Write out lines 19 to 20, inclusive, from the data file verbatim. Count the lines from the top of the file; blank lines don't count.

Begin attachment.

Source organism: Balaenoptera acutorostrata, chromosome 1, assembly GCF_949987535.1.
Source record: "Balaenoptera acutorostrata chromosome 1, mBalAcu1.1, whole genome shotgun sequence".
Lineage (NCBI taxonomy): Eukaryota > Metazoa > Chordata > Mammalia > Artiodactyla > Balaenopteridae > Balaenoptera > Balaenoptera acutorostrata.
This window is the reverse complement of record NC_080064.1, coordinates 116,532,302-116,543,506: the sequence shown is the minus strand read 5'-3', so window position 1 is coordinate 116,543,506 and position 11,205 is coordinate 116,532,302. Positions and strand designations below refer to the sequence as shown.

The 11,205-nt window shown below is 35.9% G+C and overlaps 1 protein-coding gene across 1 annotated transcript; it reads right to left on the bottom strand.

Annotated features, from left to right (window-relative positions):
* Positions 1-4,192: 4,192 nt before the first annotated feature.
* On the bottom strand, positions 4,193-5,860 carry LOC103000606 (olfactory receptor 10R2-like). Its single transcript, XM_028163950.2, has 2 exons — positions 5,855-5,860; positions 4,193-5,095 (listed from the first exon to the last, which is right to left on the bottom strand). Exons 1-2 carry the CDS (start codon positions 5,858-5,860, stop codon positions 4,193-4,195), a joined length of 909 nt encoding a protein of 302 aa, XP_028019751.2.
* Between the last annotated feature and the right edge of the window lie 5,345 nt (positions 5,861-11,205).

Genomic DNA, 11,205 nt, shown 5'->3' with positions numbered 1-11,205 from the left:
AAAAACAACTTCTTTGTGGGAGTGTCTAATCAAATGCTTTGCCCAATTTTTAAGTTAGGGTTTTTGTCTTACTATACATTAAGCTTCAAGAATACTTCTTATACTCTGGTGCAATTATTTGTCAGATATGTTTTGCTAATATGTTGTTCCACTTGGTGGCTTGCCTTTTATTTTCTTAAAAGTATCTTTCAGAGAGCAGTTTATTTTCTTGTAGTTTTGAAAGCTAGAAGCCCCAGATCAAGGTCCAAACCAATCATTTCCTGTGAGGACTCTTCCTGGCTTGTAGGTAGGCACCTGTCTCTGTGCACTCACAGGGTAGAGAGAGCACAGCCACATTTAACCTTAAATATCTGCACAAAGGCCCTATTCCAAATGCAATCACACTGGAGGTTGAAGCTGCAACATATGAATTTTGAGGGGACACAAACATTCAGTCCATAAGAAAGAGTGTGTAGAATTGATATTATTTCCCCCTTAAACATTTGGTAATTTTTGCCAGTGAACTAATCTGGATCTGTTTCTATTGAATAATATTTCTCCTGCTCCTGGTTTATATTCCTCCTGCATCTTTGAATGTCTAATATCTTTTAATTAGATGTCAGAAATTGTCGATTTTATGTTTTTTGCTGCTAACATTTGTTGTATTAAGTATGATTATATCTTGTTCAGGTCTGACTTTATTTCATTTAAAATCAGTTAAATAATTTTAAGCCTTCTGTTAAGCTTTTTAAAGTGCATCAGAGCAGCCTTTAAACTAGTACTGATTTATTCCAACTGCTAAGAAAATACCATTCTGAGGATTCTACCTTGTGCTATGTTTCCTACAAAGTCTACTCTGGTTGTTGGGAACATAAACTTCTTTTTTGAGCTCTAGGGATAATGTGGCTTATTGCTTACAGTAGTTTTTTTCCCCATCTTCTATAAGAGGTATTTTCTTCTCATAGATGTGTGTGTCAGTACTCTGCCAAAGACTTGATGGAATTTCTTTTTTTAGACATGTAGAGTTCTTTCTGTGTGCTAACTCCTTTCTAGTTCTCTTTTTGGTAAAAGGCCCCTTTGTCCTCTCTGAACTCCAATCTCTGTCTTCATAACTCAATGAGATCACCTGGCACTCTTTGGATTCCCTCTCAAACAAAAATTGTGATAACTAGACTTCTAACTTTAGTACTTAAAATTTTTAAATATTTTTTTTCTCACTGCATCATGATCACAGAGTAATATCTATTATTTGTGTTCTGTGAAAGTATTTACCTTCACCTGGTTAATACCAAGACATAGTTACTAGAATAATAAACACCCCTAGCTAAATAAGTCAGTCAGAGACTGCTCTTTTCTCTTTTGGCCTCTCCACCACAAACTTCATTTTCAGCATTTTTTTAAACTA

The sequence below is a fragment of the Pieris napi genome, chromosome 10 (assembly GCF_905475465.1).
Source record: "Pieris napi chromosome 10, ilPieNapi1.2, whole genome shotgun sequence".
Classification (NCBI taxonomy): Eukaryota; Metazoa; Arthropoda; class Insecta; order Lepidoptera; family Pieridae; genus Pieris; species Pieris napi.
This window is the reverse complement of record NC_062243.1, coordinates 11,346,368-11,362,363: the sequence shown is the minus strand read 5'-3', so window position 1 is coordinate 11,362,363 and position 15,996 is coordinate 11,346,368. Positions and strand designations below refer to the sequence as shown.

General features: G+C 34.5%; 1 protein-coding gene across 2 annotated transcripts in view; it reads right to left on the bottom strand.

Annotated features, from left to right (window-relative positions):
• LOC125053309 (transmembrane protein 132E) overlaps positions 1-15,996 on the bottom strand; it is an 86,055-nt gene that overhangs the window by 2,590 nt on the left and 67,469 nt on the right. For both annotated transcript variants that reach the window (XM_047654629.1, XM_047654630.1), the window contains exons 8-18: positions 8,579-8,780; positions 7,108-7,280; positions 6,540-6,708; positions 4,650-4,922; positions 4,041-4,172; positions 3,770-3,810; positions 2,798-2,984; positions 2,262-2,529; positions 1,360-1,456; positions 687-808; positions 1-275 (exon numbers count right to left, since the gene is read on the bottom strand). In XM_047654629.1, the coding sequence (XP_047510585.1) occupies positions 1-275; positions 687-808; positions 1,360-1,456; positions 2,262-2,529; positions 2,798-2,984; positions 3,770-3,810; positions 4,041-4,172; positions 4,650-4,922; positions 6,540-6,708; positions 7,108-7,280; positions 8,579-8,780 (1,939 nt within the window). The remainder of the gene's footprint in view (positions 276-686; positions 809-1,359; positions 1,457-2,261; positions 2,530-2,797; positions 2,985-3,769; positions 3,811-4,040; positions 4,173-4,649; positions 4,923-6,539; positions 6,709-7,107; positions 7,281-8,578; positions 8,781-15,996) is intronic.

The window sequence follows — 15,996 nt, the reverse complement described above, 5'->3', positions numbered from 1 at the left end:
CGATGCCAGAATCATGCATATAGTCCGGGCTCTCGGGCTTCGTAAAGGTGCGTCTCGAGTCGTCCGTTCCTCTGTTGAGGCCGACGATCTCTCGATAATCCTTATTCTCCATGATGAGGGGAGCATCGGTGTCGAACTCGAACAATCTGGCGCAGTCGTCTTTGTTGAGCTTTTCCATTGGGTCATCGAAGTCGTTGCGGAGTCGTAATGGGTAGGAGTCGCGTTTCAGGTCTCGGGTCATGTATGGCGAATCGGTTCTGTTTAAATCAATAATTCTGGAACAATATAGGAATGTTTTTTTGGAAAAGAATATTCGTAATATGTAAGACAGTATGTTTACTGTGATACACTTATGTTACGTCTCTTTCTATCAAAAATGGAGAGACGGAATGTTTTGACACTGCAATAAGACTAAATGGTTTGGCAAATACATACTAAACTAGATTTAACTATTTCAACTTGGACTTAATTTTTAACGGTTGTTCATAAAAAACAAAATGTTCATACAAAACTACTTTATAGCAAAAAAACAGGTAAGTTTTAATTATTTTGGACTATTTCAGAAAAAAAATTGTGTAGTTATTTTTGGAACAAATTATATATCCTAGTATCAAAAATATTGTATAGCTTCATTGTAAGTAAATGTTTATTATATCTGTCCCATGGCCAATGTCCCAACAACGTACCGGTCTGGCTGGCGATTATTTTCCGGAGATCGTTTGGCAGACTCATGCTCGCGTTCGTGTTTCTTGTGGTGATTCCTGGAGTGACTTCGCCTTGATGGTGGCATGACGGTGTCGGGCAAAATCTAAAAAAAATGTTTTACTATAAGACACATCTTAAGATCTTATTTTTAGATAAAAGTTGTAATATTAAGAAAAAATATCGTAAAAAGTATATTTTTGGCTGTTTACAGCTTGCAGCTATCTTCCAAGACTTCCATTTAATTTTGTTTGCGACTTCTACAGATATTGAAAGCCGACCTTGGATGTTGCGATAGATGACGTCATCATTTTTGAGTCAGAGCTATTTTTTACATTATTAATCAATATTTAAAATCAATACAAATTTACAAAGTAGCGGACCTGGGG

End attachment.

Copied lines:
The window sequence follows — 15,996 nt, the reverse complement described above, 5'->3', positions numbered from 1 at the left end:
CGATGCCAGAATCATGCATATAGTCCGGGCTCTCGGGCTTCGTAAAGGTGCGTCTCGAGTCGTCCGTTCCTCTGTTGAGGCCGACGATCTCTCGATAATCCTTATTCTCCATGATGAGGGGAGCATCGGTGTCGAACTCGAACAATCTGGCGCAGTCGTCTTTGTTGAGCTTTTCCATTGGGTCATCGAAGTCGTTGCGGAGTCGTAATGGGTAGGAGTCGCGTTTCAGGTCTCGGGTCATGTATGGCGAATCGGTTCTGTTTAAATCAATAATTCTGGAACAATATAGGAATGTTTTTTTGGAAAAGAATATTCGTAATATGTAAGACAGTATGTTTACTGTGATACACTTATGTTACGTCTCTTTCTATCAAAAATGGAGAGACGGAATGTTTTGACACTGCAATAAGACTAAATGGTTTGGCAAATACATACTAAACTAGATTTAACTATTTCAACTTGGACTTAATTTTTAACGGTTGTTCATAAAAAACAAAATGTTCATACAAAACTACTTTATAGCAAAAAAACAGGTAAGTTTTAATTATTTTGGACTATTTCAGAAAAAAAATTGTGTAGTTATTTTTGGAACAAATTATATATCCTAGTATCAAAAATATTGTATAGCTTCATTGTAAGTAAATGTTTATTATATCTGTCCCATGGCCAATGTCCCAACAACGTACCGGTCTGGCTGGCGATTATTTTCCGGAGATCGTTTGGCAGACTCATGCTCGCGTTCGTGTTTCTTGTGGTGATTCCTGGAGTGACTTCGCCTTGATGGTGGCATGACGGTGTCGGGCAAAATCTAAAAAAAATGTTTTACTATAAGACACATCTTAAGATCTTATTTTTAGATAAAAGTTGTAATATTAAGAAAAAATATCGTAAAAAGTATATTTTTGGCTGTTTACAGCTTGCAGCTATCTTCCAAGACTTCCATTTAATTTTGTTTGCGACTTCTACAGATATTGAAAGCCGACCTTGGATGTTGCGATAGATGACGTCATCATTTTTGAGTCAGAGCTATTTTTTACATTATTAATCAATATTTAAAATCAATACAAATTTACAAAGTAGCGGACCTGGGG